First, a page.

best primitive rabbit hunting technology | rabbit hole trap | rabbit catching technique

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best primitive rabbit hunting technology | rabbit hole

there are many primitive and modern technique , trap and technology for rabbit hunting . but most common senearry is to catch or hunt from rabbit hole . in this country primitive man who lives on mountain are often hunt or catching rabbit from rabbit hole . govt of bangladesh allow to eat commercial rabbit insted natural rabbit .
there are many rabbit trap , tool or animal trap to hunting .

u can read and know about rabbit rom bellow

Rabbits are small mammals in the family Leporidae of the order Lagomorpha (along with the hare and the pika). Oryctolagus cuniculus includes the European rabbit species and its descendants, the world’s 305 breeds[1] of domestic rabbit. Sylvilagus includes thirteen wild rabbit species, among them the seven types of cottontail. The European rabbit, which has been introduced on every continent except Antarctica, is familiar throughout the world as a wild prey animal and as a domesticated form of livestock and pet. With its widespread effect on ecologies and cultures, the rabbit (or bunny) is, in many areas of the world, a part of daily lifeβ€”as food, clothing, and companion, and as a source of artistic inspiration.

Hares are precocial, born relatively mature and mobile with hair and good vision, while rabbits are altricial, born hairless and blind, and requiring closer care. Hares (and cottontail rabbits) live a relatively solitary life in a simple nest above the ground, while most rabbits live in social groups underground in burrows or warrens. Hares are generally larger than rabbits, with ears that are more elongated, and with hind legs that are larger and longer. Hares have not been domesticated, while descendants of the European rabbit are commonly bred as livestock and kept as pets.

Rabbits have long been domesticated. Beginning in the Middle Ages, the European rabbit has been widely kept as livestock, starting in ancient Rome. Selective breeding has generated a wide variety of rabbit breeds, many of which (since the early 19th century) are also kept as pets. Some strains of rabbit have been bred specifically as research subjects.

As livestock, rabbits are bred for their meat and fur. The earliest breeds were important sources of meat, and so became larger than wild rabbits, but domestic rabbits in modern times range in size from dwarf to giant. Rabbit fur, prized for its softness, can be found in a broad range of coat colors and patterns, as well as lengths. The Angora rabbit breed, for example, was developed for its long, silky fur, which is often hand-spun into yarn. Other domestic rabbit breeds have been developed primarily for the commercial fur trade, including the Rex, which has a short plush coat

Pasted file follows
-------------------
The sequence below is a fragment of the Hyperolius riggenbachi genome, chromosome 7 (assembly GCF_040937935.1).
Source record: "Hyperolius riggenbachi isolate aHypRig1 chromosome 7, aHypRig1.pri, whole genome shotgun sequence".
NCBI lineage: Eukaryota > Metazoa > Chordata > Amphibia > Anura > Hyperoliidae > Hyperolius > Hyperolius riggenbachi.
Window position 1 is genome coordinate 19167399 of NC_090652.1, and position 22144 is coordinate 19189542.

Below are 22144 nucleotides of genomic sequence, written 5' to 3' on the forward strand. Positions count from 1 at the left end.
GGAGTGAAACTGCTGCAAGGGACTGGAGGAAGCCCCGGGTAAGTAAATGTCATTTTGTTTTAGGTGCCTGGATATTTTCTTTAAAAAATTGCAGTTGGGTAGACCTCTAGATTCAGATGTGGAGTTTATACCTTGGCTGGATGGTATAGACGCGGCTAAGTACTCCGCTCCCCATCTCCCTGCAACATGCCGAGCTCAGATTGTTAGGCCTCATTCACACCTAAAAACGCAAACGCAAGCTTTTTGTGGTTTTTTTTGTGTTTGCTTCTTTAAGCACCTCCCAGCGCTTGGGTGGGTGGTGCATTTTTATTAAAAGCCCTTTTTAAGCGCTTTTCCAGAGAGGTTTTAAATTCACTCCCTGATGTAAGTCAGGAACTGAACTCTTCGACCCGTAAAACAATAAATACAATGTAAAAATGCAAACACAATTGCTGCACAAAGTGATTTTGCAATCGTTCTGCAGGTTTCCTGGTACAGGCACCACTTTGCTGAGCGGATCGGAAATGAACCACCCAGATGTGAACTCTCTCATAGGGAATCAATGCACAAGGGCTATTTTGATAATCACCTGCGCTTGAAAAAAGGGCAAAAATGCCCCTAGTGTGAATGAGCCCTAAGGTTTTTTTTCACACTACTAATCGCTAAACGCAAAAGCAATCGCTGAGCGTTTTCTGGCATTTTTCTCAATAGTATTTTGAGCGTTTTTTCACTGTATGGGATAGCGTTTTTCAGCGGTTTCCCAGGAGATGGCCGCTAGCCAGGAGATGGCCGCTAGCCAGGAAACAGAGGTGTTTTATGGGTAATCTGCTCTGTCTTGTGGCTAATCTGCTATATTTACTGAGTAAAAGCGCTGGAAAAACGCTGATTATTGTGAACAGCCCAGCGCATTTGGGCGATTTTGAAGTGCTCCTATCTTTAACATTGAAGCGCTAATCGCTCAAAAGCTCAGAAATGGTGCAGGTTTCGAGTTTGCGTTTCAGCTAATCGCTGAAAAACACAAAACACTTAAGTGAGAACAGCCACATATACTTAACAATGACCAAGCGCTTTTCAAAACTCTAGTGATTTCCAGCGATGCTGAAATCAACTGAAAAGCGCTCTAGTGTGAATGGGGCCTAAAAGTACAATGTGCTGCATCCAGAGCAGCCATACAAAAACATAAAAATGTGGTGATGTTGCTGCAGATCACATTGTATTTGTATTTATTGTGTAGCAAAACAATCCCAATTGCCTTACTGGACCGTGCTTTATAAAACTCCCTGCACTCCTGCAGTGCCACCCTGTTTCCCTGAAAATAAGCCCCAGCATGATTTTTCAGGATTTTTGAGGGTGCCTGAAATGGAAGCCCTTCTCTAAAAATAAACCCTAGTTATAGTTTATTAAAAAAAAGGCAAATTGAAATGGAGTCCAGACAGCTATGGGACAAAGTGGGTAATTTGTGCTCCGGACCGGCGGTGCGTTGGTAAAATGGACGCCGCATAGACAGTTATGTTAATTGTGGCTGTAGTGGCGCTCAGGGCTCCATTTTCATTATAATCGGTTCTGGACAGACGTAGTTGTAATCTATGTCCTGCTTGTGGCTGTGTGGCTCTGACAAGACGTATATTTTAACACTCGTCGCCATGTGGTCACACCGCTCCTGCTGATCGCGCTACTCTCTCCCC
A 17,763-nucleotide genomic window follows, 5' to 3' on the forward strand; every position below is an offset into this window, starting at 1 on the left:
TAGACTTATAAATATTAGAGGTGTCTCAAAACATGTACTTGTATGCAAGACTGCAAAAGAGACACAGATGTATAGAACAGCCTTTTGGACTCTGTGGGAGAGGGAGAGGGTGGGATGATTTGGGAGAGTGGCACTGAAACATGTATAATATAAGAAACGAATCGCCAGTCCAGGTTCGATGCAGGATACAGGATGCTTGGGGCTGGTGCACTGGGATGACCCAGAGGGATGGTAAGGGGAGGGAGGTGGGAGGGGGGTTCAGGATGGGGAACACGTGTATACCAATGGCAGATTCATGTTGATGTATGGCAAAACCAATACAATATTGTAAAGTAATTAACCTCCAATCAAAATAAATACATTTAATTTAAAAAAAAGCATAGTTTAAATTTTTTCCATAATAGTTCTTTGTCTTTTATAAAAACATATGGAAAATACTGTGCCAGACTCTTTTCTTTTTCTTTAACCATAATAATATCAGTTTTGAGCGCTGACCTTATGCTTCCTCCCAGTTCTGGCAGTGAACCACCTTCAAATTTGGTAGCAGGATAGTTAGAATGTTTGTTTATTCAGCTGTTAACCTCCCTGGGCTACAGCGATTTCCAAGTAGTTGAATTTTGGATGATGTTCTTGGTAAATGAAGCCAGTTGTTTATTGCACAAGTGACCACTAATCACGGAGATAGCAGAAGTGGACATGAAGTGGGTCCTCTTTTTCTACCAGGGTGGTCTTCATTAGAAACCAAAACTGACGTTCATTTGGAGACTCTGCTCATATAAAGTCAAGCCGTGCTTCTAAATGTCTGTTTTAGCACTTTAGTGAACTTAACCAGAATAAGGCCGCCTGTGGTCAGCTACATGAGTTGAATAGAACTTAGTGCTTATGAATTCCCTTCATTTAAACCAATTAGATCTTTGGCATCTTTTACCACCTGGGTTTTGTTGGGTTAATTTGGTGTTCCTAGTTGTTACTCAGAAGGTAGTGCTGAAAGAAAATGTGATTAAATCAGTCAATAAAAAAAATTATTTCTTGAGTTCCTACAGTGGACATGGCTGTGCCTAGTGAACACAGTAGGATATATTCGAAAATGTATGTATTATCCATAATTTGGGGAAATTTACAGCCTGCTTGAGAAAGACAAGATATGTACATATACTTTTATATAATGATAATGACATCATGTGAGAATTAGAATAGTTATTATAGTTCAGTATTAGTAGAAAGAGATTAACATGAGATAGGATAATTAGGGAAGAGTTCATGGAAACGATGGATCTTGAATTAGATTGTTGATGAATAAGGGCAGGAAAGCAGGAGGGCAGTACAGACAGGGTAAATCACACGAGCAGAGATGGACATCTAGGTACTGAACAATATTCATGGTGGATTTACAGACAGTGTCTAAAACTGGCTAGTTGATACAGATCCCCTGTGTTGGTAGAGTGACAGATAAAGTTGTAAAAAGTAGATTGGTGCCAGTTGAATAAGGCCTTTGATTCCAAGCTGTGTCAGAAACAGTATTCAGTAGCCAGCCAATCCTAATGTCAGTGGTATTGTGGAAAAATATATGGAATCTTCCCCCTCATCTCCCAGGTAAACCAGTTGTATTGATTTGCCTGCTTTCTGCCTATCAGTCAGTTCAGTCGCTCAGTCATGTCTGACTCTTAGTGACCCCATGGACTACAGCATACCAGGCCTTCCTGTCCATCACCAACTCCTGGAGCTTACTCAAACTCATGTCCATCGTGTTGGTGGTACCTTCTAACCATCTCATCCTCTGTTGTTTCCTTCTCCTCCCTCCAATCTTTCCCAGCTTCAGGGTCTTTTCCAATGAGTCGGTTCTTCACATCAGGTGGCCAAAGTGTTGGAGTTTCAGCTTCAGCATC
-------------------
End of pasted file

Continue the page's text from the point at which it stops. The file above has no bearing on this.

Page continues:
Rabbits are herbivores that feed by grazing on grass, forbs, and leafy weeds. In consequence, their diet contains large amounts of cellulose, which is hard to digest. Rabbits solve this problem via a form of hindgut fermentation. They pass two distinct types of feces: hard droppings and soft black viscous pellets, the latter of which are known as caecotrophs and are immediately eaten (a behaviour known as coprophagy). Rabbits reingest their own droppings (rather than chewing the cud as do cows and numerous other herbivores) to digest their food further and extract sufficient nutrients

Rabbit habitats include meadows, woods, forests, grasslands, deserts and wetlands.[40] Rabbits live in groups, and the best known species, the European rabbit, lives in underground burrows, or rabbit holes. A group of burrows is called a warren.[40]

More than half the world’s rabbit population resides in North America.[40] They are also native to southwestern Europe, Southeast Asia, Sumatra, some islands of Japan, and in parts of Africa and South America. They are not naturally found in most of Eurasia, where a number of species of hares are present. Rabbits first entered South America relatively recently, as part of the Great American Interchange. Much of the continent has just one species of rabbit, the tapeti, while most of South America’s southern cone is without rabbits.

The European rabbit has been introduced to many places around the world.

Comments

Zafrina Tushin says:

This is called inhumanity!😠

Yoshi-tanjiro Faro says:

😑😑😑😑😑😑😑

κΉ€ν•œλ‚˜ says:

ItΒ looksΒ soΒ delicious

Mia's Hidden Closet says:

based on the greens shown, it was not even there to eat your produce so you just basically moved an animal out of its home for no reason other than to be an ass. and you wonder why all of you are "moved out" or relocated from our home here in the US. seems about right.

teresa reynaga says:

No me gusto como lo agarra

Mleko - Brawl Stars says:

STOP killing rabbit!

Tykwan White says:

your mean shame on you guys

SAPNA SONI says:

Dear user camera IP phone

SnAv IOS says:

πŸ‘ŽπŸ‘ŽπŸ‘ŽπŸ‘ŽπŸ‘ŽπŸ‘ŽπŸ‘ŽπŸ‘ŽπŸ‘ŽπŸ‘ŽπŸ‘Ž NO KILL

mustafa eroglu says:

Why are you doiny stupad

DynaX says:

Help rabbit no kill

Atharali Mansoori says:

Wood bro Ilyich a

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